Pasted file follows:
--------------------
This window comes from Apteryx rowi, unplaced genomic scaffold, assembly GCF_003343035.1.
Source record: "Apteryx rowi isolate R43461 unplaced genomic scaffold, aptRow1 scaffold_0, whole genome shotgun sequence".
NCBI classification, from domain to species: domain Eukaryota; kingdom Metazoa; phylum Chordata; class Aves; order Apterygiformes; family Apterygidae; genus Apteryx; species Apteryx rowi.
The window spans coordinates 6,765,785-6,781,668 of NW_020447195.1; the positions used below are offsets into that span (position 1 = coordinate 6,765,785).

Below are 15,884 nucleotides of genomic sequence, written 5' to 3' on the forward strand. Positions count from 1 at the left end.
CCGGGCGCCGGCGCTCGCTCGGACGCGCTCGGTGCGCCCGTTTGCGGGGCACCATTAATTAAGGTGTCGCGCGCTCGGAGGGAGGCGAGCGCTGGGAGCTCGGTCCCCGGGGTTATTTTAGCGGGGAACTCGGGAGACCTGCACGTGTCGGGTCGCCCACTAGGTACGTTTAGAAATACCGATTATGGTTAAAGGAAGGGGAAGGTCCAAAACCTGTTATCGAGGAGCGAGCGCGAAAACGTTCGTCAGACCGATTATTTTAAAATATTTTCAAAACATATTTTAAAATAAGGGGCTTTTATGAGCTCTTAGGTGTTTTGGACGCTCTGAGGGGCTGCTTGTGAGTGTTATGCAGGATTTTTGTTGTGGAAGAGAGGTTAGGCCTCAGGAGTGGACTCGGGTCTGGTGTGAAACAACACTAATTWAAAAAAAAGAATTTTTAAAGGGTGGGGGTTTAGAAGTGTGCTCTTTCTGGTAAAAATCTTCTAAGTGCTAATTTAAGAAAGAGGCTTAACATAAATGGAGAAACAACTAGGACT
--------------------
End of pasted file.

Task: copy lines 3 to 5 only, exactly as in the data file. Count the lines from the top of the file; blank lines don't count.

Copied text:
NCBI classification, from domain to species: domain Eukaryota; kingdom Metazoa; phylum Chordata; class Aves; order Apterygiformes; family Apterygidae; genus Apteryx; species Apteryx rowi.
The window spans coordinates 6,765,785-6,781,668 of NW_020447195.1; the positions used below are offsets into that span (position 1 = coordinate 6,765,785).

Below are 15,884 nucleotides of genomic sequence, written 5' to 3' on the forward strand. Positions count from 1 at the left end.